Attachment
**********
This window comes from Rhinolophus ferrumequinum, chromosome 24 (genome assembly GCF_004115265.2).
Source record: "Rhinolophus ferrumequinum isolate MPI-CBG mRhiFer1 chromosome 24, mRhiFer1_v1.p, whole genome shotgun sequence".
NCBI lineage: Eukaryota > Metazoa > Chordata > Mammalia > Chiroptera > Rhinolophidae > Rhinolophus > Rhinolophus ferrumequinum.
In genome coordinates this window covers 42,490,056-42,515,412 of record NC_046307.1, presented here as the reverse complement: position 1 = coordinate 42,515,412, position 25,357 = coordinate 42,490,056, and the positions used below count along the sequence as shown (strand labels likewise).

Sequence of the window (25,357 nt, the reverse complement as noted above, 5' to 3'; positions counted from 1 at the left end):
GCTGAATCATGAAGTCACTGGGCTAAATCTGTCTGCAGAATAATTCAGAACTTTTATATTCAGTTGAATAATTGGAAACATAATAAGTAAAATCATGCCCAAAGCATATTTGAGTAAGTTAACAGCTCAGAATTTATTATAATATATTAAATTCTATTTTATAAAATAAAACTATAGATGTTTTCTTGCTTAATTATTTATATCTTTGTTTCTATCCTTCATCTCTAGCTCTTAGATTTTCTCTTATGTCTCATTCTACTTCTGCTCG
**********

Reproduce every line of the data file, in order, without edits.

This window comes from Rhinolophus ferrumequinum, chromosome 24 (genome assembly GCF_004115265.2).
Source record: "Rhinolophus ferrumequinum isolate MPI-CBG mRhiFer1 chromosome 24, mRhiFer1_v1.p, whole genome shotgun sequence".
NCBI lineage: Eukaryota > Metazoa > Chordata > Mammalia > Chiroptera > Rhinolophidae > Rhinolophus > Rhinolophus ferrumequinum.
In genome coordinates this window covers 42,490,056-42,515,412 of record NC_046307.1, presented here as the reverse complement: position 1 = coordinate 42,515,412, position 25,357 = coordinate 42,490,056, and the positions used below count along the sequence as shown (strand labels likewise).

Sequence of the window (25,357 nt, the reverse complement as noted above, 5' to 3'; positions counted from 1 at the left end):
GCTGAATCATGAAGTCACTGGGCTAAATCTGTCTGCAGAATAATTCAGAACTTTTATATTCAGTTGAATAATTGGAAACATAATAAGTAAAATCATGCCCAAAGCATATTTGAGTAAGTTAACAGCTCAGAATTTATTATAATATATTAAATTCTATTTTATAAAATAAAACTATAGATGTTTTCTTGCTTAATTATTTATATCTTTGTTTCTATCCTTCATCTCTAGCTCTTAGATTTTCTCTTATGTCTCATTCTACTTCTGCTCG